In its account of the life of Jeroboam, son of Nebat, the Bible reports certain kinds of things which can plausibly leave behind archeological remains (such as the building up of cities or the construction of notable shrines). Matching written records to ruins in the ground is not always an exact science, but in the case of Jeroboam, we have actually found a number of specific places and objects that correspond closely with what the Bible says. We don't need this kind of evidence to believe the Bible. God's word was true long before we dug up the shrine at Dan and, if those ruins should ever erode away, the Bible will still be trustworthy without them. Yet, because the Bible is true, we ought to expect to find physical remains of this sort, and it is no surprise that we so often do!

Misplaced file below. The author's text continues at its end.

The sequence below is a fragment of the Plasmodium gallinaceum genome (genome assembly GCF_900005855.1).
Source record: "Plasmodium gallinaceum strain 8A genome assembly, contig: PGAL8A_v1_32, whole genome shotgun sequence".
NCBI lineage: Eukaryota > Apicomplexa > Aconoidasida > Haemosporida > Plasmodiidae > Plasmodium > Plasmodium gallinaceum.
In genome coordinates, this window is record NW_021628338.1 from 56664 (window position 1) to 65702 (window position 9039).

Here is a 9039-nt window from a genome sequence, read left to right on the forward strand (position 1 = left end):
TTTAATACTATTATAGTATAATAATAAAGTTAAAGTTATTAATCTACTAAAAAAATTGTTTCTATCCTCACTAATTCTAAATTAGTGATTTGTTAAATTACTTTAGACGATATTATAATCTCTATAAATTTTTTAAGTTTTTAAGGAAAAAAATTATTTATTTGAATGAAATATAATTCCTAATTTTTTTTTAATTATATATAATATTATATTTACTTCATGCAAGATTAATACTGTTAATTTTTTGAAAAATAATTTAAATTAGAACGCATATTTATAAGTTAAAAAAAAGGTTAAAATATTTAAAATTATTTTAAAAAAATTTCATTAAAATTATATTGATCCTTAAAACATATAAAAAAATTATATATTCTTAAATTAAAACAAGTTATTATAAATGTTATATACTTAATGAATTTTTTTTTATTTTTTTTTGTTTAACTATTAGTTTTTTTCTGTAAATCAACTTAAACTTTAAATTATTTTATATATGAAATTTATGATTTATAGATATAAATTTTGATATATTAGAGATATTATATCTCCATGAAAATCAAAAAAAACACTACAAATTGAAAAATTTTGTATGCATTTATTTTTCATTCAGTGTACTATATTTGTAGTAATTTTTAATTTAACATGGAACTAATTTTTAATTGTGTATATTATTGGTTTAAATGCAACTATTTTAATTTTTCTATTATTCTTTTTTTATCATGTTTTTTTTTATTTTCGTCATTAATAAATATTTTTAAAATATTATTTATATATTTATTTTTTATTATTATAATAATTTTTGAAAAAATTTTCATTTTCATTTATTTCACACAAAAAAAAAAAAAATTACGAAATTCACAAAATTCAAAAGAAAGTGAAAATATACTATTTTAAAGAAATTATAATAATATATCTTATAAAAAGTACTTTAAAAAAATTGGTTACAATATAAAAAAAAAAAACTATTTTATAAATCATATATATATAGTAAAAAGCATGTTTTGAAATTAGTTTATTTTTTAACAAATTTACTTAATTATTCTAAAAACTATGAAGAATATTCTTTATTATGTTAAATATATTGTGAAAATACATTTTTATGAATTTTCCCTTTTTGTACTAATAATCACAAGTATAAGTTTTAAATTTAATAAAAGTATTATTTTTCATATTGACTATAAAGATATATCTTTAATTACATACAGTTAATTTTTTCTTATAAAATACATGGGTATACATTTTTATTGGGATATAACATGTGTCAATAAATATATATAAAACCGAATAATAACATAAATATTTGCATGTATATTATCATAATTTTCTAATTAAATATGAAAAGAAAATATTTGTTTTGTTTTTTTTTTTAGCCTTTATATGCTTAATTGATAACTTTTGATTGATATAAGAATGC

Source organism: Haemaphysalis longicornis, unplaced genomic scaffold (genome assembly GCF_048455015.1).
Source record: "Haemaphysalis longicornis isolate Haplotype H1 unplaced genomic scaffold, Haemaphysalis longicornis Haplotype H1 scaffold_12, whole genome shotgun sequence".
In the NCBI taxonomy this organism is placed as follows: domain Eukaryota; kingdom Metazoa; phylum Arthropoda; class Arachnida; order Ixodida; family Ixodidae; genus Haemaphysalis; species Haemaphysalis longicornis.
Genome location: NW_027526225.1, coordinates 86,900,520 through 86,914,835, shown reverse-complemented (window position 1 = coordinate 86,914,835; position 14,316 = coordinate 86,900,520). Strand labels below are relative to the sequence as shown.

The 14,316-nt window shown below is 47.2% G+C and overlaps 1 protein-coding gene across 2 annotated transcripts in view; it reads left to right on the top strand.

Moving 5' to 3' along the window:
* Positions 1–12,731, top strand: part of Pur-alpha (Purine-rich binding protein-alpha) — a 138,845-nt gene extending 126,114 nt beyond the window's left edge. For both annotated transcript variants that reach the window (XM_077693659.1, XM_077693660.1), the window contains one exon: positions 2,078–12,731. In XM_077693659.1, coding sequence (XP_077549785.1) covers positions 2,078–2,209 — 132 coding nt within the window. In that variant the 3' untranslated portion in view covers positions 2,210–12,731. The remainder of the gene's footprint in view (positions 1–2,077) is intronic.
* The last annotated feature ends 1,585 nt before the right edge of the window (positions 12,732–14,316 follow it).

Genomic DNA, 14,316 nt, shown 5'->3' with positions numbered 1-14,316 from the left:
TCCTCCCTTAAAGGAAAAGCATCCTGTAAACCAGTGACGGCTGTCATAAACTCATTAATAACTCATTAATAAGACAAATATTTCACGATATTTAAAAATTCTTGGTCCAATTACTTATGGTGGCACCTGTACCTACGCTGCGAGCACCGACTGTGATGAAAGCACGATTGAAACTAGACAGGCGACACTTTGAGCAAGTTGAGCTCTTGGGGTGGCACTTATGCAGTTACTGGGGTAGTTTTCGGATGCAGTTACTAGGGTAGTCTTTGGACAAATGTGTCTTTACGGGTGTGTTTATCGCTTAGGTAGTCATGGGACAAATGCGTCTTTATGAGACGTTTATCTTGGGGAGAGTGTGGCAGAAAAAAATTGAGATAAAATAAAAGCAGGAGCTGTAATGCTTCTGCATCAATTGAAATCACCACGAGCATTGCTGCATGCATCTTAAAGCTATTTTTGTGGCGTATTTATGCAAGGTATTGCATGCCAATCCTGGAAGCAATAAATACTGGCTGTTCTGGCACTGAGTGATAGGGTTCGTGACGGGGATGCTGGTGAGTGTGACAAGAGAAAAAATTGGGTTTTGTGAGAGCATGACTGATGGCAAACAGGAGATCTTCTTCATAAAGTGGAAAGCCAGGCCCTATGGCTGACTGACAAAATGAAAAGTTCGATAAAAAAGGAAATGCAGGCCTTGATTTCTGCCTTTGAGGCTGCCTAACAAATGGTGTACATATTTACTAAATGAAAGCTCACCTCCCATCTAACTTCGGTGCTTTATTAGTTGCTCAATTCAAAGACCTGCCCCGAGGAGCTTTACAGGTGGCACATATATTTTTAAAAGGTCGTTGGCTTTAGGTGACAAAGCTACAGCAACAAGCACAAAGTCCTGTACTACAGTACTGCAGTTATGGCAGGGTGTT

• 1. John Bowman, Samaritan Documents Relating to their History, Religion, and Live (Pickwick Publications, 1977) 24
  • 2. Robert T. Anderson and Terry Giles, The Keepers: An Introduction to the History and Culture of the Samaritans (Hendrickson Publishers, 2002) 31
  • 3. Antiquities of the Jews, Book 4, Chapter 8, Section 44
  • 4. Edward F. Campbell Jr., "Shechem" in The New Encyclopedia of Archaeological Excavations in the Holy Land, Volume 4 (Simon & Schuster, 1993) 1345–1354
  • 5. Antiquities of the Jews, Book 8, Chapter 8, Section 4
  • 6. Lawrence J. Mykytiuk, Identifying Biblical Persons in Northwest Semitic Inscriptions of 1200-539 B.C.E. (Society of Biblical Literature, 2004) 133-139